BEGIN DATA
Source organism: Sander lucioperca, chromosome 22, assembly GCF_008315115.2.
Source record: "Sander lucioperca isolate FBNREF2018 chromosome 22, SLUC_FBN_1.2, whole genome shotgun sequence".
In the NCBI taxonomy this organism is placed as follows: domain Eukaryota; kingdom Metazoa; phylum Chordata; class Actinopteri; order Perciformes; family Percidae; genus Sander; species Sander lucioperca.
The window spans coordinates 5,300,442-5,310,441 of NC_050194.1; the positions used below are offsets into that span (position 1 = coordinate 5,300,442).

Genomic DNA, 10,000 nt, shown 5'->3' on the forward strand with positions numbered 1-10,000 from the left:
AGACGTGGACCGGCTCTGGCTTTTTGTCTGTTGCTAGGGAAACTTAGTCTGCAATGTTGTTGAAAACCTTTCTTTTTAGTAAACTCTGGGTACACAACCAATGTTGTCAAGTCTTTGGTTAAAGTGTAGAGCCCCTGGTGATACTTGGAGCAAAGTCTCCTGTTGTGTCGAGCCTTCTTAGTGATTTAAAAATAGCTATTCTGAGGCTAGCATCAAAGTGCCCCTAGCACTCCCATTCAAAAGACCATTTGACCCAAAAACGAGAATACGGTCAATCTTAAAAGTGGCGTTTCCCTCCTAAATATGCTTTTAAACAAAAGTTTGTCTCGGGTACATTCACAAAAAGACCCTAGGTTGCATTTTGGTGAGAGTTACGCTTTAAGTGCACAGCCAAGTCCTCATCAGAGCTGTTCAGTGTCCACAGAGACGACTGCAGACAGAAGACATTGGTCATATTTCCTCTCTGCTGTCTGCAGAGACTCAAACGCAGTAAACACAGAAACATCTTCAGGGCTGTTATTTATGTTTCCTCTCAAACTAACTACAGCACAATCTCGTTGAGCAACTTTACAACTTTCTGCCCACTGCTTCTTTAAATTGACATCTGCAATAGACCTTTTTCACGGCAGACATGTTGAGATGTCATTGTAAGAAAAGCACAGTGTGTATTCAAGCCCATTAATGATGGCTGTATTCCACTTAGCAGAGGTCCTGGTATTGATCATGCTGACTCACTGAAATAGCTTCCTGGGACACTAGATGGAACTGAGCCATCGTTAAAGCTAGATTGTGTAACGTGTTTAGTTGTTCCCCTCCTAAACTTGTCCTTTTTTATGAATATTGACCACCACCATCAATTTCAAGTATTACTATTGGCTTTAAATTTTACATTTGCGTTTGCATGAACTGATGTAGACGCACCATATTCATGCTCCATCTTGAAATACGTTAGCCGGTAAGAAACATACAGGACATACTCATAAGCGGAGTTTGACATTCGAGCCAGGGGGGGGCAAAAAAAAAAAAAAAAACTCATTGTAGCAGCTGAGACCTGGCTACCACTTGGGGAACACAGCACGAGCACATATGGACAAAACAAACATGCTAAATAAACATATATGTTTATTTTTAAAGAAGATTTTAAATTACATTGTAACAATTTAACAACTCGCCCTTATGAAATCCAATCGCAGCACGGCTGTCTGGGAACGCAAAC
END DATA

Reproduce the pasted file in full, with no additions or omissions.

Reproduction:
Source organism: Sander lucioperca, chromosome 22, assembly GCF_008315115.2.
Source record: "Sander lucioperca isolate FBNREF2018 chromosome 22, SLUC_FBN_1.2, whole genome shotgun sequence".
In the NCBI taxonomy this organism is placed as follows: domain Eukaryota; kingdom Metazoa; phylum Chordata; class Actinopteri; order Perciformes; family Percidae; genus Sander; species Sander lucioperca.
The window spans coordinates 5,300,442-5,310,441 of NC_050194.1; the positions used below are offsets into that span (position 1 = coordinate 5,300,442).

Genomic DNA, 10,000 nt, shown 5'->3' on the forward strand with positions numbered 1-10,000 from the left:
AGACGTGGACCGGCTCTGGCTTTTTGTCTGTTGCTAGGGAAACTTAGTCTGCAATGTTGTTGAAAACCTTTCTTTTTAGTAAACTCTGGGTACACAACCAATGTTGTCAAGTCTTTGGTTAAAGTGTAGAGCCCCTGGTGATACTTGGAGCAAAGTCTCCTGTTGTGTCGAGCCTTCTTAGTGATTTAAAAATAGCTATTCTGAGGCTAGCATCAAAGTGCCCCTAGCACTCCCATTCAAAAGACCATTTGACCCAAAAACGAGAATACGGTCAATCTTAAAAGTGGCGTTTCCCTCCTAAATATGCTTTTAAACAAAAGTTTGTCTCGGGTACATTCACAAAAAGACCCTAGGTTGCATTTTGGTGAGAGTTACGCTTTAAGTGCACAGCCAAGTCCTCATCAGAGCTGTTCAGTGTCCACAGAGACGACTGCAGACAGAAGACATTGGTCATATTTCCTCTCTGCTGTCTGCAGAGACTCAAACGCAGTAAACACAGAAACATCTTCAGGGCTGTTATTTATGTTTCCTCTCAAACTAACTACAGCACAATCTCGTTGAGCAACTTTACAACTTTCTGCCCACTGCTTCTTTAAATTGACATCTGCAATAGACCTTTTTCACGGCAGACATGTTGAGATGTCATTGTAAGAAAAGCACAGTGTGTATTCAAGCCCATTAATGATGGCTGTATTCCACTTAGCAGAGGTCCTGGTATTGATCATGCTGACTCACTGAAATAGCTTCCTGGGACACTAGATGGAACTGAGCCATCGTTAAAGCTAGATTGTGTAACGTGTTTAGTTGTTCCCCTCCTAAACTTGTCCTTTTTTATGAATATTGACCACCACCATCAATTTCAAGTATTACTATTGGCTTTAAATTTTACATTTGCGTTTGCATGAACTGATGTAGACGCACCATATTCATGCTCCATCTTGAAATACGTTAGCCGGTAAGAAACATACAGGACATACTCATAAGCGGAGTTTGACATTCGAGCCAGGGGGGGGCAAAAAAAAAAAAAAAAACTCATTGTAGCAGCTGAGACCTGGCTACCACTTGGGGAACACAGCACGAGCACATATGGACAAAACAAACATGCTAAATAAACATATATGTTTATTTTTAAAGAAGATTTTAAATTACATTGTAACAATTTAACAACTCGCCCTTATGAAATCCAATCGCAGCACGGCTGTCTGGGAACGCAAAC